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Strategic Planning and Management Insights

Top Five KPI Mistakes & How to Avoid Them

[fa icon="calendar"] April 14 / by Jenna Sedmak

While each part of the strategic planning process is important, a little extra attention may be needed when developing your key performance indicators (KPIs). By this stage in your strategy development, you’ve already revised your organization’s vision, mission and values; you’ve worked through your SWOT and PESTLE analyses; and you’ve discussed scenarios and risks that your organization or industry may encounter in the future. You’ve done a lot of great work, but it doesn’t end there.

A well-developed plan must also be an actionable one that can be tracked and implemented across your organization. When KPIs are not adequately developed, you risk having a plan that looks great on paper, but may be difficult to monitor and execute.

Your KPIs are tied to your organization’s strategic priority areas and are what you will use to move the needle towards your goals and to measure your success along the journey. If thoughtfully designed, your KPIs will guide your team towards the vision you've set for your organization. 

Use this guide to avoid some of the top mistakes businesses make when setting their KPIs, and learn how to use our best practices to develop SMART KPIs within your strategic plan. 

Download PDF: Benefits of a strategic planning meeting.

  • Mistake #1: KPIs are not specific or measurable

Sometimes KPIs fall short because they are mistakenly believed to be the same as goals. Rather than setting a measurable target, some “KPIs” are too general. For example, increasing revenue, obtaining more clients, or having less employee turnover all fall short of being effective KPIs.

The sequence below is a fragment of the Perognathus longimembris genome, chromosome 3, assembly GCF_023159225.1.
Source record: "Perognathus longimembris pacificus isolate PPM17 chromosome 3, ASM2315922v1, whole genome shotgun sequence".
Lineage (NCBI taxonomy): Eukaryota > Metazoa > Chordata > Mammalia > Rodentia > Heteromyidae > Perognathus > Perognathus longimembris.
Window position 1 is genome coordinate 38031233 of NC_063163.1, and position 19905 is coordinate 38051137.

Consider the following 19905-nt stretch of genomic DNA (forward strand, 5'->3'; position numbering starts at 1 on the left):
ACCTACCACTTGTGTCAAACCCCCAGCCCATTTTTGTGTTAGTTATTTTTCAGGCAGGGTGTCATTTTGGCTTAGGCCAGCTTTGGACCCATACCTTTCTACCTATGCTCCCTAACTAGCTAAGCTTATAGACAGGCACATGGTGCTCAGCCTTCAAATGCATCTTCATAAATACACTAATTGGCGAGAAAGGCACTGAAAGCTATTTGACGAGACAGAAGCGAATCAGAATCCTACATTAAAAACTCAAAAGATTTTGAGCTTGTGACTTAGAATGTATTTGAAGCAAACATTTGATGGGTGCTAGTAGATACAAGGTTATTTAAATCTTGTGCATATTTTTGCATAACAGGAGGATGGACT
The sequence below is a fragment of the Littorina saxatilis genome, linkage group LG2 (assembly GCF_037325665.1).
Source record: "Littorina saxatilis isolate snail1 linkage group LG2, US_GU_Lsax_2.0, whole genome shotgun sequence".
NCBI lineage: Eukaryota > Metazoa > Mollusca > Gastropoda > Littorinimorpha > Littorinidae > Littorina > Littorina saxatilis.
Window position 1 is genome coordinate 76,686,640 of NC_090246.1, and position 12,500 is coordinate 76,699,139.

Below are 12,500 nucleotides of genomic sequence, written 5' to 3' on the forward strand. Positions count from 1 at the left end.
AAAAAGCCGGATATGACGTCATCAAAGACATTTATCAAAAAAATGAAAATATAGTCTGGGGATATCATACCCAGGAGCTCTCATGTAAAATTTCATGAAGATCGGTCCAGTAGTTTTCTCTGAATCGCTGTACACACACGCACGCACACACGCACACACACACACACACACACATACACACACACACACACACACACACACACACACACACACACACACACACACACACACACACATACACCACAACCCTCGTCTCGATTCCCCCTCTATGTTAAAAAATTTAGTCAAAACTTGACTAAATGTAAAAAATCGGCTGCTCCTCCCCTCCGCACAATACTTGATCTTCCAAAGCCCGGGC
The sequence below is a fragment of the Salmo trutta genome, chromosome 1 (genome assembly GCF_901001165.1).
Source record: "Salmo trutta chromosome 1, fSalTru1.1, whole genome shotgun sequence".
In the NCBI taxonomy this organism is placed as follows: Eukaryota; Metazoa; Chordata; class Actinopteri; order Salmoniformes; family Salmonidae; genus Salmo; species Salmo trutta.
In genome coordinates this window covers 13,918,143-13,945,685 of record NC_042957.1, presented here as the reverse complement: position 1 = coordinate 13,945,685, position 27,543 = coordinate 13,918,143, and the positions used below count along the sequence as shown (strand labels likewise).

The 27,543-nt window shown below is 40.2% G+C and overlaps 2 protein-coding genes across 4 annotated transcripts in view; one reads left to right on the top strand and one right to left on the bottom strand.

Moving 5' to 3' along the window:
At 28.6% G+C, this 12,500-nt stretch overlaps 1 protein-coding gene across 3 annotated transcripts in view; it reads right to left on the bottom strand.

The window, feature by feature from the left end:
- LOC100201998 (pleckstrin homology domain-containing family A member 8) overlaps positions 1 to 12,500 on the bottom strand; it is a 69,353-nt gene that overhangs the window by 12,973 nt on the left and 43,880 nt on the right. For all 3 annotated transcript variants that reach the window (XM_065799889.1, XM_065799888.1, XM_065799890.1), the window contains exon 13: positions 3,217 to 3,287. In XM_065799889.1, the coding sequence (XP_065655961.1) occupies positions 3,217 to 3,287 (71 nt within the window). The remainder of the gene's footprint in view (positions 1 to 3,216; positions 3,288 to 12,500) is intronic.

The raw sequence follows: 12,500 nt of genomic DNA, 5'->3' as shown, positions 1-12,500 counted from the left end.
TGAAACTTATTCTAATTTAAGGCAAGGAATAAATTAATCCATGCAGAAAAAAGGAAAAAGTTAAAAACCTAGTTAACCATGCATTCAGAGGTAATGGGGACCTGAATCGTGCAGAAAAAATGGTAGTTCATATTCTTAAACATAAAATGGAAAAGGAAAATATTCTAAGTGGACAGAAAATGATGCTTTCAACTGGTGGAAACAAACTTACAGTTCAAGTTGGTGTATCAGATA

Instead, think “SMART” (specific, measurable, actionable, realistic & time based) when setting KPIs. Rather than general ideas about what success looks like, KPIs should demonstrate what your specific indicators of success are. These can be monitored and measured over time will better serve your organization.

Effective KPIs built from the examples above could look like: 

  • Increasing revenue: Increase our annual revenue by 10% by May, 2020 (lagging indicator) OR increase service capacity by 10% by May, 2020 (leading indicator).
  • Obtaining more clients: Increase online sales to$800,000 by July 2020 (lagging indicator) OR enrol 500 past clients in referral program by July 2020 (leading indicator).
  • Less employee turnover: Have an annual staff turnover rate no higher than 10% per year by June 2020 (lagging indicator) OR hold one employee engagement event each month during work hours over the course of the year to by tracked by June 2020 (leading indicator).  

  • Mistake #2: You have only selected metrics that you cannot influence
To have the ability to effectively execute your plan and influence your outcomes, both leading and lagging indicators should be included in your KPIs. While leading indicators are Input oriented tasks or activities that are within our control, lagging indicators are output oriented, easier to measure, but harder to influence or control.

It’s important to have both leading and lagging indicators when setting KPIs so that your organization can do what is within its control to help influence the outcomes that are less within its control.

For example, with staff retention rates, your organization cannot always control whether people quit or remain in their roles. Employee turnover will happen regardless of your industry or organization. Though important to consider, turnover metrics alone will not help your organization change or address its employee retention issues. However, developing and measuring internal processes that are aimed at reducing turnover, in addition to tracking the output measurements, will help your organization influence this key area.